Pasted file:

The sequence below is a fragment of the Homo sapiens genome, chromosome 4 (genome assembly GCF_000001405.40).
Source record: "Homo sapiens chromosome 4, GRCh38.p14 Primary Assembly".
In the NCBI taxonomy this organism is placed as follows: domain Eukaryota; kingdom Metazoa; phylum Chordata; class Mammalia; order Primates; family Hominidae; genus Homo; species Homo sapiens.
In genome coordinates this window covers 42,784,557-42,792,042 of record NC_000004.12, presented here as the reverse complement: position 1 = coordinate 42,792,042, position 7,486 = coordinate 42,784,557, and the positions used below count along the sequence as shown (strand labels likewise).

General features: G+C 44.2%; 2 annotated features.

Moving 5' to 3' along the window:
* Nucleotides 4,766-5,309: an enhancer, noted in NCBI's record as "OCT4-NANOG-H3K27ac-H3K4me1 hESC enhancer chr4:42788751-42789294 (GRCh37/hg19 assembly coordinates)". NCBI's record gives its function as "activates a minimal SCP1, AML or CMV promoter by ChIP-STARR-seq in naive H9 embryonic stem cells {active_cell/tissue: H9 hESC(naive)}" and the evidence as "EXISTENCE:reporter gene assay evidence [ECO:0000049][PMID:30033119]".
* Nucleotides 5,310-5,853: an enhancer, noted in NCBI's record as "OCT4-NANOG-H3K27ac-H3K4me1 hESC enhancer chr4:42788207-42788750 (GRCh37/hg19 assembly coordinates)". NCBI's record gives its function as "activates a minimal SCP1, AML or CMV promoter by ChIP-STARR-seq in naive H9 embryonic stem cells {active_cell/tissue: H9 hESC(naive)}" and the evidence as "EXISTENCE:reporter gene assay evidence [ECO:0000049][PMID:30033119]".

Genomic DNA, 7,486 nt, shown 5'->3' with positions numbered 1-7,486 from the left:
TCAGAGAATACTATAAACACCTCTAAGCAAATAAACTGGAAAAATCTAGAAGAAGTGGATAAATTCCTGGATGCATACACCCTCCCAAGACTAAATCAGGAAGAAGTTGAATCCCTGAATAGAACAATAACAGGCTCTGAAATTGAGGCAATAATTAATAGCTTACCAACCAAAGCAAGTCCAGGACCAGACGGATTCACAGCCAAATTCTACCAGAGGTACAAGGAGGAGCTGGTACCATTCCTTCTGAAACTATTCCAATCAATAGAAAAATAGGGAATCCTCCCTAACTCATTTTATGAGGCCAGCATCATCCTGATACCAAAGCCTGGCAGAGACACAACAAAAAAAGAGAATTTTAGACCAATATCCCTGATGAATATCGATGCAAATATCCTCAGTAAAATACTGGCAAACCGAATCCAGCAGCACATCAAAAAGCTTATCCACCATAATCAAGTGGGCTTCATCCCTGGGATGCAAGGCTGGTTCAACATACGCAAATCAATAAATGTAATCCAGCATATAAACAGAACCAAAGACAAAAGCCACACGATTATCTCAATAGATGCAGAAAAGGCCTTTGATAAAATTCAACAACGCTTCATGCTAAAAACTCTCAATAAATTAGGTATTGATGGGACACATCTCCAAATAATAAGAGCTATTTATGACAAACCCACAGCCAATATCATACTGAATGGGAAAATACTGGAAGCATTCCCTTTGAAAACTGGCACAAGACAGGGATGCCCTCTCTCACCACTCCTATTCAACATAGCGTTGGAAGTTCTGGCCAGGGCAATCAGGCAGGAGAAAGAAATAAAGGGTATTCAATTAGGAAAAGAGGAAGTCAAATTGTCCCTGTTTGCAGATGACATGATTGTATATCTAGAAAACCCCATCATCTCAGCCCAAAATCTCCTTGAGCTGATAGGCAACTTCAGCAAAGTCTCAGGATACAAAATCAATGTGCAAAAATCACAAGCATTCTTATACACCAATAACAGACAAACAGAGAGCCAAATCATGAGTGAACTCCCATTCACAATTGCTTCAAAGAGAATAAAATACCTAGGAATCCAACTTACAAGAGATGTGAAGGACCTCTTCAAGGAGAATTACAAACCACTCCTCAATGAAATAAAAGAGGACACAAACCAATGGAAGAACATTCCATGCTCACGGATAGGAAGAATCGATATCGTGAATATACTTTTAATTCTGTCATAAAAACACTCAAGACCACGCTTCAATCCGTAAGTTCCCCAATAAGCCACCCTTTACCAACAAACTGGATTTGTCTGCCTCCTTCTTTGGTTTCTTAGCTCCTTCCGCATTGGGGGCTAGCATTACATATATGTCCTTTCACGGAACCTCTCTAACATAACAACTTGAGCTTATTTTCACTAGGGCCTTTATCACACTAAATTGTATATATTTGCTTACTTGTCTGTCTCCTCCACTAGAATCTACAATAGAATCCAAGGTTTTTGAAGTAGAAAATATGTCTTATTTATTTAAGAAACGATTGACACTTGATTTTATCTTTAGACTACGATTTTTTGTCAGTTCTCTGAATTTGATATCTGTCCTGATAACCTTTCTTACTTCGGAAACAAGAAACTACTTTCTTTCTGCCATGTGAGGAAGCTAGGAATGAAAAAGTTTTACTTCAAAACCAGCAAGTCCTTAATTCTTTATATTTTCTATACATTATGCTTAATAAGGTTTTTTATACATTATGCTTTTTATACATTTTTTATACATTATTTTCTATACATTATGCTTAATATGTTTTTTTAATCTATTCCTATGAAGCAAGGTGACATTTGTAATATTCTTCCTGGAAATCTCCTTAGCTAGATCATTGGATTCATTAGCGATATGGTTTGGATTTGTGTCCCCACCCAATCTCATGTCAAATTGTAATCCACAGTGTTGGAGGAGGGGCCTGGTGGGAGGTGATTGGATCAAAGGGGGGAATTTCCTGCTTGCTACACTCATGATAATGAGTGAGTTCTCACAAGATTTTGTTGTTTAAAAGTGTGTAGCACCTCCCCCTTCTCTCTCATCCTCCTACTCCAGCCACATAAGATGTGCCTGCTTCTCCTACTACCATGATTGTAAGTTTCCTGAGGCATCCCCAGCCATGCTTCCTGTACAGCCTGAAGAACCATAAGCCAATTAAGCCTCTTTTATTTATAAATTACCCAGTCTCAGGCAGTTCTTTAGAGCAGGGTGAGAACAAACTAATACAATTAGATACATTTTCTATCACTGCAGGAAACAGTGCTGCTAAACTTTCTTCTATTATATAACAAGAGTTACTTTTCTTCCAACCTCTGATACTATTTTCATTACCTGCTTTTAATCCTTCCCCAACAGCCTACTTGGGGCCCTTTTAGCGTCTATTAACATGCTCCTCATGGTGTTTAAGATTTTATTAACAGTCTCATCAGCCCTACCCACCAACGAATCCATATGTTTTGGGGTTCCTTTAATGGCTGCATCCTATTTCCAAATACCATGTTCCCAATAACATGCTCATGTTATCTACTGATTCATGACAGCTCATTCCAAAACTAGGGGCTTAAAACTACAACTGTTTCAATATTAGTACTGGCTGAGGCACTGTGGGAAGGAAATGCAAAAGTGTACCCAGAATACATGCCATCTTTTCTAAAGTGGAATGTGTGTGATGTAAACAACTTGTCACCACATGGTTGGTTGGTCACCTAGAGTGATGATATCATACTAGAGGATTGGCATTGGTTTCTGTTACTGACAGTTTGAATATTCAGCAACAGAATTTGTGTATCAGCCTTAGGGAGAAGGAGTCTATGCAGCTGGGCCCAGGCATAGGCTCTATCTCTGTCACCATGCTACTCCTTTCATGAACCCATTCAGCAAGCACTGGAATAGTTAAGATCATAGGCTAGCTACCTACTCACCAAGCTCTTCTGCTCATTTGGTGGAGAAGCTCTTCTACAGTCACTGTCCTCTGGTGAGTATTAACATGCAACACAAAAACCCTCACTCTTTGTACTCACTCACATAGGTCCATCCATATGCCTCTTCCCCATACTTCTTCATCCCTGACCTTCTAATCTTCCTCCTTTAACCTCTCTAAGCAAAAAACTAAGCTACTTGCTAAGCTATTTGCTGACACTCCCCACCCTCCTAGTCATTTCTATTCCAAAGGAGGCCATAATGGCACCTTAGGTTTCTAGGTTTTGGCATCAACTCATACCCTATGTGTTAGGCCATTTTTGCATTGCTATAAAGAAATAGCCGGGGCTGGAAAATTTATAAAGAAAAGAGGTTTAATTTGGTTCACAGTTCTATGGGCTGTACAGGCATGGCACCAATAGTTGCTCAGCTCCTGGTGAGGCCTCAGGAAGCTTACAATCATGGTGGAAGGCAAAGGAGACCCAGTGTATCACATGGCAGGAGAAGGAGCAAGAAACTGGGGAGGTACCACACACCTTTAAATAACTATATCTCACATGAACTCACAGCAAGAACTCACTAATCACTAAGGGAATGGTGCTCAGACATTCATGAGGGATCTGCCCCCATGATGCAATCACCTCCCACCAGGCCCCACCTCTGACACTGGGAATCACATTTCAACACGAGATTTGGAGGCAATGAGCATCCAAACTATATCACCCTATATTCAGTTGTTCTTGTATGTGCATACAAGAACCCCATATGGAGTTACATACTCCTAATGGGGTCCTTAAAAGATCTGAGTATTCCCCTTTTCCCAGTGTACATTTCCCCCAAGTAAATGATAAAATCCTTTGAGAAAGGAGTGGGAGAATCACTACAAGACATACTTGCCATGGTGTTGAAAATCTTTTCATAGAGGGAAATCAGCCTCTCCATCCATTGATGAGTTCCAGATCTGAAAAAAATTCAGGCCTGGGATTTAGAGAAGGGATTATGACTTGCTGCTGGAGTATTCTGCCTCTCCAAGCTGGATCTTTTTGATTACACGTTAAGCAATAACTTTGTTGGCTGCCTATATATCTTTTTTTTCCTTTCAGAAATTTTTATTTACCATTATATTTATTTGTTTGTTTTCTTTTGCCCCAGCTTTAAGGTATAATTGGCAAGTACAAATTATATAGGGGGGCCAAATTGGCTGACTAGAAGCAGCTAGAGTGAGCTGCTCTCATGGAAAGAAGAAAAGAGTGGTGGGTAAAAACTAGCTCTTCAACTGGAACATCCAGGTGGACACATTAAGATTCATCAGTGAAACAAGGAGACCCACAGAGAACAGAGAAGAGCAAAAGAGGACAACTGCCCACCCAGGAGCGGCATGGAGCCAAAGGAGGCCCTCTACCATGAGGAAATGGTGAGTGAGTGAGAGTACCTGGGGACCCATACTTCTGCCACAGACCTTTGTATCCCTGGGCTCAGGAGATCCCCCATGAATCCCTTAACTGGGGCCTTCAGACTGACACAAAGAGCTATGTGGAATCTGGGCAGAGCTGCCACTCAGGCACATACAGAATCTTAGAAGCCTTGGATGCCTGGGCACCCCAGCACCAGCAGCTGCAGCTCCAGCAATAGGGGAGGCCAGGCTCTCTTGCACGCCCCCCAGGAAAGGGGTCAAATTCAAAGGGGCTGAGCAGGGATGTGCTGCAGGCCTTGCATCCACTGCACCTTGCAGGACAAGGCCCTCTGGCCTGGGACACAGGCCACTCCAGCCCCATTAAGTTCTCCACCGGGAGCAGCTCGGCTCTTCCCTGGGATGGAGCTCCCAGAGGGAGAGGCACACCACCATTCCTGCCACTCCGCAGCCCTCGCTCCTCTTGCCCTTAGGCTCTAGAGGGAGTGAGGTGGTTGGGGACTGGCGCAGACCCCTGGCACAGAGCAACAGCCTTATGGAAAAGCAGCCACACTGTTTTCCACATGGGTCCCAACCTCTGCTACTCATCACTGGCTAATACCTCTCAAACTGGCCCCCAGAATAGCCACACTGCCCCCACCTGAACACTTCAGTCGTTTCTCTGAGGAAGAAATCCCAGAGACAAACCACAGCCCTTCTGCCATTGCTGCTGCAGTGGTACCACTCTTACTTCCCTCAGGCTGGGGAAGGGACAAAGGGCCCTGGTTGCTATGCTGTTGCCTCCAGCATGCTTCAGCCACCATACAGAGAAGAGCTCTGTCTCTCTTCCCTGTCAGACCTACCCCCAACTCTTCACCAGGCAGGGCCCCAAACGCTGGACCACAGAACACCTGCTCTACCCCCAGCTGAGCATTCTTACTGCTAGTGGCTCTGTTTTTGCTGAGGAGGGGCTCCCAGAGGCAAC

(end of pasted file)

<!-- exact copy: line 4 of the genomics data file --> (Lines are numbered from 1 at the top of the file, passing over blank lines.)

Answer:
In genome coordinates this window covers 42,784,557-42,792,042 of record NC_000004.12, presented here as the reverse complement: position 1 = coordinate 42,792,042, position 7,486 = coordinate 42,784,557, and the positions used below count along the sequence as shown (strand labels likewise).